Christchurch City Libraries blog hosts a series of regular podcasts from specialist human rights radio show Speak up – Kōrerotia. This show is created by Sally Carlton.
In this episode Sally talks with Sharon O’Brien and Federico Federici of INTERACT (International Network on Crisis Translation) andJ. C. Gaillard and Jay Marlowe (University of Auckland) on the issues, challenges and strategies around communicating important information to diverse communities during times of disaster. Talking points include –
Interpreting vs translating
Importance of translation and interpreting as means of inclusion – first language use and access to information as human rights
Risks to crisis translators / interpreters
Importance of disseminating info to everyone before, during and following disasters
Importance of building relationships before disasters occur
Vulnerability and strength of minorities – what they can bring to disaster prep
Importance of allowing minorities to formulate their own policies – not just “participate” in outsider-produced policy
When I moved into a flat of my own, one of the first things I did was call Mum to ask how to make carrot coins (aka honey glazed carrots) and call Dad to ask him how to make yellow rice (aka turmeric rice). Those were two of my absolute favourite things to eat when I was a kid, and I love making them to this day. There is nothing quite like the comfort and nostalgia of cooking things “just like Mum used to make.” So when I saw Rachel Allen‘s Recipes From My Mother: Delicious recipes filled with memories I was sure it would be just my kind of cookbook.
And I was right!
It is a beautiful book, full of family photographs, memories of mouth-watering meals cooked by loving mums and grandmas, and, of course, a multitude of delicious-sounding recipes that I just couldn’t wait to try.
There are simple ones, like “Scrambled eggs back in the shell,” and “Sweet eggy bread” (which is a souped-up version of french toast). Classic ones, like “Kedgeree” and “Apricot and cardamom bread and butter pudding.” Fancy ones, like “Amma’s icelandic kleiner” a sort of knotted doughnut, and “Lemon meringue pie.”
I find it fascinating that although Rachel Allen grew up in Ireland with her Icelandic mother and Irish father, many of the dishes she remembers loving as a child sound so familiar to me though I grew up here in New Zealand, with my Scottish mother and English father. The first thing I learned to cook was semolina, back when I was small enough to need a chair to stand at the stove. Mum created a recipe for me that included beautiful pictures for instructions, because I struggled to read till long after I was a dab hand at making semolina. And what do you know, Semolina is the dish Rachel remembers most from when she was very young.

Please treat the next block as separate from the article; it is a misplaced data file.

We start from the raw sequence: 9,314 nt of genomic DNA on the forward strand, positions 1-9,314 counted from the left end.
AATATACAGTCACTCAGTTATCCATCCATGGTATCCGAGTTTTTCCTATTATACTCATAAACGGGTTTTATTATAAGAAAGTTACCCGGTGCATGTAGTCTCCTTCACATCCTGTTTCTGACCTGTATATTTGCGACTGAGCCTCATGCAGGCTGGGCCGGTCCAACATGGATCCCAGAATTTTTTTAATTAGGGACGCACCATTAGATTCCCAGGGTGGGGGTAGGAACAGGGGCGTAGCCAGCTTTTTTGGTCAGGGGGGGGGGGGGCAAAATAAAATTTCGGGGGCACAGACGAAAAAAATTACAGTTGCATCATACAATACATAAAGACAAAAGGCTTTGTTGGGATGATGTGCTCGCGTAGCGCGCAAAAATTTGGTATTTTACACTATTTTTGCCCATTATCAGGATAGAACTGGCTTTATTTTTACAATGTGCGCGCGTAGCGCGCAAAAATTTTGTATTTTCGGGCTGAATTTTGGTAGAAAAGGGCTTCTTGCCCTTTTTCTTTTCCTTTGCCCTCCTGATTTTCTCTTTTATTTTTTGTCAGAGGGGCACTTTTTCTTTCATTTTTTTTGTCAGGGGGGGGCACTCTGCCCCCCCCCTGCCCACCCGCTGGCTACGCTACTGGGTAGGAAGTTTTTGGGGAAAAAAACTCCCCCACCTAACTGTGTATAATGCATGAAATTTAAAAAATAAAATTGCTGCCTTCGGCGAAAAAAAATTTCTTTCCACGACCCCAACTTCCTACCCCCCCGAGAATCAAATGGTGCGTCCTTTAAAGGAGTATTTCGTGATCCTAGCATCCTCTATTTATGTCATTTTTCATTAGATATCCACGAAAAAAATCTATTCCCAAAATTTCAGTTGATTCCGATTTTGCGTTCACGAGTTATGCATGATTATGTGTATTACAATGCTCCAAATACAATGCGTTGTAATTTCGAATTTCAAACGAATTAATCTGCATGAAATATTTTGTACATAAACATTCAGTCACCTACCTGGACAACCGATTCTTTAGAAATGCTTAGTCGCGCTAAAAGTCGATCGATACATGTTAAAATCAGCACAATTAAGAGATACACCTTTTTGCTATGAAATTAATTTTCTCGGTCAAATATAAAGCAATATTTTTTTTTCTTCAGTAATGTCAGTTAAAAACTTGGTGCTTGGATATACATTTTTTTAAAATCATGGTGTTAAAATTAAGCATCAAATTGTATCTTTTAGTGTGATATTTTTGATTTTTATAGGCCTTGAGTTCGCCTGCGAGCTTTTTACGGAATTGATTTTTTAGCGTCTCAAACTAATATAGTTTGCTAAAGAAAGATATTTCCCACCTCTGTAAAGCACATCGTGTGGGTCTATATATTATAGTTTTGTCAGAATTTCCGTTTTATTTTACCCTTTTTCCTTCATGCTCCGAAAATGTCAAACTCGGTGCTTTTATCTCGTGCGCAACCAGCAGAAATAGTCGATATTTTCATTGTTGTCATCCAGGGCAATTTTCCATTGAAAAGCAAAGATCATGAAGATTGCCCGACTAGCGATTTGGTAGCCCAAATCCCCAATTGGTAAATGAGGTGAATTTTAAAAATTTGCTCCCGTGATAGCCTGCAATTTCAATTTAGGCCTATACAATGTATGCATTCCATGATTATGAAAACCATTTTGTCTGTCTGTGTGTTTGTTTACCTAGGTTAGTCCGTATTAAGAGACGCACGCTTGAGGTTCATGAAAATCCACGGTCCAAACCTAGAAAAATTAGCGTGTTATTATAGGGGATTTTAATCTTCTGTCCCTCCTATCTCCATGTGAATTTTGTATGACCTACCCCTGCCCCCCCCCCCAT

Still now I find a bowlful of this rib-sticking pudding the most comforting food of all.
You and me, both, Rachel! Her recipe includes a instructions for making raspberry jam to dollop on the top. I wasn’t making jam with mine as a little girl, but it does sound lovely!
The “Beetroot and hazelnut slaw” reminds me of the delicious beetroot salad my foster mum used to make; while “Baked creamy vanilla rice pudding” reminds me of the tasty meals I enjoyed while boarding in my first year of University. Although I’ve never liked cauliflower cheese, Rachel’s description of the memories it invokes makes me wish I did!
For me, cauliflower cheese is serious comfort food. It comes with a shed-load of nostalgia, too, as I think of the round terracotta dish it was always cooked in at home. It would come out the Aga golden and bubbling.
Doesn’t that sound delish?
There are so many recipes in this book, I’m sure that you too will find something that takes you back! Not to mention something delicious!
We are following the footsteps of our ancestors….we remember